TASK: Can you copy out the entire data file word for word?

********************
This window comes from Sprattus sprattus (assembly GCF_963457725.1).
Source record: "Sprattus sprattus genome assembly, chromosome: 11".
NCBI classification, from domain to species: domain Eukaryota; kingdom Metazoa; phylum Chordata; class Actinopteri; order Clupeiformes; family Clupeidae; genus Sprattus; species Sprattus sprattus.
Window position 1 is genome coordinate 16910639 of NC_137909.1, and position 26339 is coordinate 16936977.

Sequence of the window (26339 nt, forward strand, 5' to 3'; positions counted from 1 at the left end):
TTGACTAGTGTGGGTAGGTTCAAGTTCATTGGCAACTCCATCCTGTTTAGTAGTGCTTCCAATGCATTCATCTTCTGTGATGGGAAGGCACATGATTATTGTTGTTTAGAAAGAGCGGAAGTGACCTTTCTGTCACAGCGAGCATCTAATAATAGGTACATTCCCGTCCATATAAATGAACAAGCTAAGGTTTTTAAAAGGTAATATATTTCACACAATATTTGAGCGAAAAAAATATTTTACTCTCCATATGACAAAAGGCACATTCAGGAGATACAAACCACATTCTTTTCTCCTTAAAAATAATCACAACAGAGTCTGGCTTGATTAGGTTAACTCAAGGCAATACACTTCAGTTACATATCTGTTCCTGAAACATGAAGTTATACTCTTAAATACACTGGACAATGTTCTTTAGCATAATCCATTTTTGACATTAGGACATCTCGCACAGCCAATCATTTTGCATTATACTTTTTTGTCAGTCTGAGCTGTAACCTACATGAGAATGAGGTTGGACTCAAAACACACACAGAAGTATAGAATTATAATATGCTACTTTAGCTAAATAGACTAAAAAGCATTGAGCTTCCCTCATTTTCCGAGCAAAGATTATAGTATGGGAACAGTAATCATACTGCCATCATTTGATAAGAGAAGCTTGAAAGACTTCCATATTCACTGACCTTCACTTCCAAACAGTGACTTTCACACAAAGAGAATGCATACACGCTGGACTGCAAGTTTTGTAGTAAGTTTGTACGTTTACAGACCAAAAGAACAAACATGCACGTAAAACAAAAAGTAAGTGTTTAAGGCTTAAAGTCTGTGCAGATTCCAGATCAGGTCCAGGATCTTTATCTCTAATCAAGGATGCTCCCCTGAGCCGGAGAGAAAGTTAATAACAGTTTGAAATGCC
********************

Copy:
This window comes from Sprattus sprattus (assembly GCF_963457725.1).
Source record: "Sprattus sprattus genome assembly, chromosome: 11".
NCBI classification, from domain to species: domain Eukaryota; kingdom Metazoa; phylum Chordata; class Actinopteri; order Clupeiformes; family Clupeidae; genus Sprattus; species Sprattus sprattus.
Window position 1 is genome coordinate 16910639 of NC_137909.1, and position 26339 is coordinate 16936977.

Sequence of the window (26339 nt, forward strand, 5' to 3'; positions counted from 1 at the left end):
TTGACTAGTGTGGGTAGGTTCAAGTTCATTGGCAACTCCATCCTGTTTAGTAGTGCTTCCAATGCATTCATCTTCTGTGATGGGAAGGCACATGATTATTGTTGTTTAGAAAGAGCGGAAGTGACCTTTCTGTCACAGCGAGCATCTAATAATAGGTACATTCCCGTCCATATAAATGAACAAGCTAAGGTTTTTAAAAGGTAATATATTTCACACAATATTTGAGCGAAAAAAATATTTTACTCTCCATATGACAAAAGGCACATTCAGGAGATACAAACCACATTCTTTTCTCCTTAAAAATAATCACAACAGAGTCTGGCTTGATTAGGTTAACTCAAGGCAATACACTTCAGTTACATATCTGTTCCTGAAACATGAAGTTATACTCTTAAATACACTGGACAATGTTCTTTAGCATAATCCATTTTTGACATTAGGACATCTCGCACAGCCAATCATTTTGCATTATACTTTTTTGTCAGTCTGAGCTGTAACCTACATGAGAATGAGGTTGGACTCAAAACACACACAGAAGTATAGAATTATAATATGCTACTTTAGCTAAATAGACTAAAAAGCATTGAGCTTCCCTCATTTTCCGAGCAAAGATTATAGTATGGGAACAGTAATCATACTGCCATCATTTGATAAGAGAAGCTTGAAAGACTTCCATATTCACTGACCTTCACTTCCAAACAGTGACTTTCACACAAAGAGAATGCATACACGCTGGACTGCAAGTTTTGTAGTAAGTTTGTACGTTTACAGACCAAAAGAACAAACATGCACGTAAAACAAAAAGTAAGTGTTTAAGGCTTAAAGTCTGTGCAGATTCCAGATCAGGTCCAGGATCTTTATCTCTAATCAAGGATGCTCCCCTGAGCCGGAGAGAAAGTTAATAACAGTTTGAAATGCC